White House Roundtable Highlights Microsoft’s Constructive Approach to Union Organizing and Collective Bargaining
Communications Workers of America member Autumn Mitchell, a Quality Assurance tester from Microsoft’s Zenimax studio, participated in a White House roundtable today hosted by Vice President Kamala Harris and Labor Secretary Marty Walsh.
The roundtable highlighted forward-looking companies that are respecting their workers’ right to form unions. Union members and executives from each company briefed Harris and Walsh on their experiences. Also participating were the United Auto Workers with Ford, the Baltimore Building and Construction Trades Council with Orsted, and the International Brotherhood of Electrical Workers with Siemens.
“It was an honor to be invited to the White House to share our experience forming a union at Zenimax with Vice President Harris and Secretary Walsh,” said Mitchell. “When Quality Assurance workers at Activision announced they were joining CWA, they were threatened, intimidated, and illegally denied raises. Nothing like that happened when we decided to organize at Zenimax. I have a lot of respect for Microsoft’s leadership for taking a different approach and continuously working with us in good faith. I’m sure there’s a lot of pressure on them to act just like all of the other tech and video game companies. But they made a commitment to trust us to make the decision that was best for us and they stood by that commitment.”
While tech and video game companies like Amazon, Apple, and Activision have launched aggressive and often illegal anti-union campaigns to attack their employees who want to join unions, Microsoft has taken a different approach.
Last year, the company established its Principles on Employee Organizing and Engagement with Labor Organizations, outlining an “open and constructive approach” to promoting “dialogue, collaboration, and trust between business and labor.” This was followed by the announcement of a ground-breaking, legally-binding labor neutrality agreement between CWA and Microsoft. The agreement, which would apply to the Activision Blizzard workforce once Microsoft’s proposed acquisition of the company is approved, committed Microsoft to a neutral approach when employees express interest in joining a union.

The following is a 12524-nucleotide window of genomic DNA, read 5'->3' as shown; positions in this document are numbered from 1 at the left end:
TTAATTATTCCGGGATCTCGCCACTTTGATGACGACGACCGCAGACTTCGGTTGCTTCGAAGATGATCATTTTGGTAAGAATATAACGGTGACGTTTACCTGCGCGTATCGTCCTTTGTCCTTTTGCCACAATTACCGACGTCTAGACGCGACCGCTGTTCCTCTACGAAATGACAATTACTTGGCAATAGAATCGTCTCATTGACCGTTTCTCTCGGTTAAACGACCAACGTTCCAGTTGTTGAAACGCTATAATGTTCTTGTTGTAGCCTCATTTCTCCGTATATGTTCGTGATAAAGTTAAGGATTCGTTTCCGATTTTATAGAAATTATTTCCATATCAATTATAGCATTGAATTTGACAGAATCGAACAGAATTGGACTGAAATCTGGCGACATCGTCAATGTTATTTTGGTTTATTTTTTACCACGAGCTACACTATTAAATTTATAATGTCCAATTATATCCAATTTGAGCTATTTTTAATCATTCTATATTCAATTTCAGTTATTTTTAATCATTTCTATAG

In December, workers at Microsoft’s ZeniMax studio announced that they were organizing with CWA. Microsoft agreed to a process that would enable the workers to freely and fairly decide if they wanted to form a union, in accordance with the company’s stated principles. Managers were trained to remain neutral and refer any questions about the union to the organizing committee. Employees indicated their preference for the union either by signing a representation card or voting via a secure, online portal. In early February, a neutral arbitrator reviewed the results and certified that the ZeniMax workers had voted to be represented by CWA.
“Today’s White House Task Force on Worker Organizing and Empowerment roundtable showed Vice President Harris and the Biden Administration’s continued commitment to encouraging union organizing and collective bargaining,” said CWA Secretary-Treasurer Sara Steffens. “Microsoft’s approach to worker organizing – letting the workers decide for themselves whether or not to join a union – is a model that other companies should emulate. By following the European Commission's approach on approval of the Microsoft acquisition of Activision Blizzard with consumer protection conditions, the Federal Trade Commission could bring this constructive approach to almost 10,000 video game industry workers in an industry that perpetuates some of the most toxic working conditions.”
About CWA: The Communications Workers of America represents working people in telecommunications, customer service, media, airlines, health care, public service and education, manufacturing, tech, and other fields.